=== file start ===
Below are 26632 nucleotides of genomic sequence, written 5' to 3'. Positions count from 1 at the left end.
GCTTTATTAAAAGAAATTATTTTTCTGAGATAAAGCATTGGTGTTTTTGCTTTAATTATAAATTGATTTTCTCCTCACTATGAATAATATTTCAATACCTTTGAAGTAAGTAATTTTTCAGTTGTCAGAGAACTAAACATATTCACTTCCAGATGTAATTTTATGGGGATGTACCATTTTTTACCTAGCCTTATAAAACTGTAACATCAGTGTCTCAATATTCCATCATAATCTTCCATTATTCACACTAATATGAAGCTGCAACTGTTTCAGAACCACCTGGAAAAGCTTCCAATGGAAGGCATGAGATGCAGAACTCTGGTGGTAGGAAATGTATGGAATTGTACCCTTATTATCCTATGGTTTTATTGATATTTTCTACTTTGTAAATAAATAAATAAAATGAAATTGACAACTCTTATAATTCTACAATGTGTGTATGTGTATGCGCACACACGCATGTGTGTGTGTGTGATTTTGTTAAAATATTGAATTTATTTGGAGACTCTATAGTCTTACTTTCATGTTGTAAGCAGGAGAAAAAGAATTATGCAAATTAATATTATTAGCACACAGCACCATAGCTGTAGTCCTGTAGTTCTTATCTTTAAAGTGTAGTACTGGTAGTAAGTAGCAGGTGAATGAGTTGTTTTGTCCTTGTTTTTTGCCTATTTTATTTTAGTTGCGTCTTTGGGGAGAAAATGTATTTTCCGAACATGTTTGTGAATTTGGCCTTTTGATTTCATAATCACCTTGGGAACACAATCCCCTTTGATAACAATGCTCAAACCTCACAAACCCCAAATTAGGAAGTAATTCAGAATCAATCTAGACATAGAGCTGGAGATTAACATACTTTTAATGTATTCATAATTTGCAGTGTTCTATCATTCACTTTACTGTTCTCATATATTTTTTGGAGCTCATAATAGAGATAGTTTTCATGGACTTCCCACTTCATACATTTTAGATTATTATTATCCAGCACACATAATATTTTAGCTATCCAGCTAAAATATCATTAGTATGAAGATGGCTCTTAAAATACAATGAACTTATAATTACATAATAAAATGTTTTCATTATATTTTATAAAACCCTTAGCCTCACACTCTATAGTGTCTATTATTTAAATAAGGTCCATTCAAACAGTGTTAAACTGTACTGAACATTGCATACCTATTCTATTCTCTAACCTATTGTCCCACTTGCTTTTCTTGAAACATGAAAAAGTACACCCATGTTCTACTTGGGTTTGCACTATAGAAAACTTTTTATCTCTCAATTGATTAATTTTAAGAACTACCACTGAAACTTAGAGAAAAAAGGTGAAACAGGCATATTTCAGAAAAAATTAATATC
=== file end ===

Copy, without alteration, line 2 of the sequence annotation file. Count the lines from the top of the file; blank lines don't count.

GCTTTATTAAAAGAAATTATTTTTCTGAGATAAAGCATTGGTGTTTTTGCTTTAATTATAAATTGATTTTCTCCTCACTATGAATAATATTTCAATACCTTTGAAGTAAGTAATTTTTCAGTTGTCAGAGAACTAAACATATTCACTTCCAGATGTAATTTTATGGGGATGTACCATTTTTTACCTAGCCTTATAAAACTGTAACATCAGTGTCTCAATATTCCATCATAATCTTCCATTATTCACACTAATATGAAGCTGCAACTGTTTCAGAACCACCTGGAAAAGCTTCCAATGGAAGGCATGAGATGCAGAACTCTGGTGGTAGGAAATGTATGGAATTGTACCCTTATTATCCTATGGTTTTATTGATATTTTCTACTTTGTAAATAAATAAATAAAATGAAATTGACAACTCTTATAATTCTACAATGTGTGTATGTGTATGCGCACACACGCATGTGTGTGTGTGTGATTTTGTTAAAATATTGAATTTATTTGGAGACTCTATAGTCTTACTTTCATGTTGTAAGCAGGAGAAAAAGAATTATGCAAATTAATATTATTAGCACACAGCACCATAGCTGTAGTCCTGTAGTTCTTATCTTTAAAGTGTAGTACTGGTAGTAAGTAGCAGGTGAATGAGTTGTTTTGTCCTTGTTTTTTGCCTATTTTATTTTAGTTGCGTCTTTGGGGAGAAAATGTATTTTCCGAACATGTTTGTGAATTTGGCCTTTTGATTTCATAATCACCTTGGGAACACAATCCCCTTTGATAACAATGCTCAAACCTCACAAACCCCAAATTAGGAAGTAATTCAGAATCAATCTAGACATAGAGCTGGAGATTAACATACTTTTAATGTATTCATAATTTGCAGTGTTCTATCATTCACTTTACTGTTCTCATATATTTTTTGGAGCTCATAATAGAGATAGTTTTCATGGACTTCCCACTTCATACATTTTAGATTATTATTATCCAGCACACATAATATTTTAGCTATCCAGCTAAAATATCATTAGTATGAAGATGGCTCTTAAAATACAATGAACTTATAATTACATAATAAAATGTTTTCATTATATTTTATAAAACCCTTAGCCTCACACTCTATAGTGTCTATTATTTAAATAAGGTCCATTCAAACAGTGTTAAACTGTACTGAACATTGCATACCTATTCTATTCTCTAACCTATTGTCCCACTTGCTTTTCTTGAAACATGAAAAAGTACACCCATGTTCTACTTGGGTTTGCACTATAGAAAACTTTTTATCTCTCAATTGATTAATTTTAAGAACTACCACTGAAACTTAGAGAAAAAAGGTGAAACAGGCATATTTCAGAAAAAATTAATATC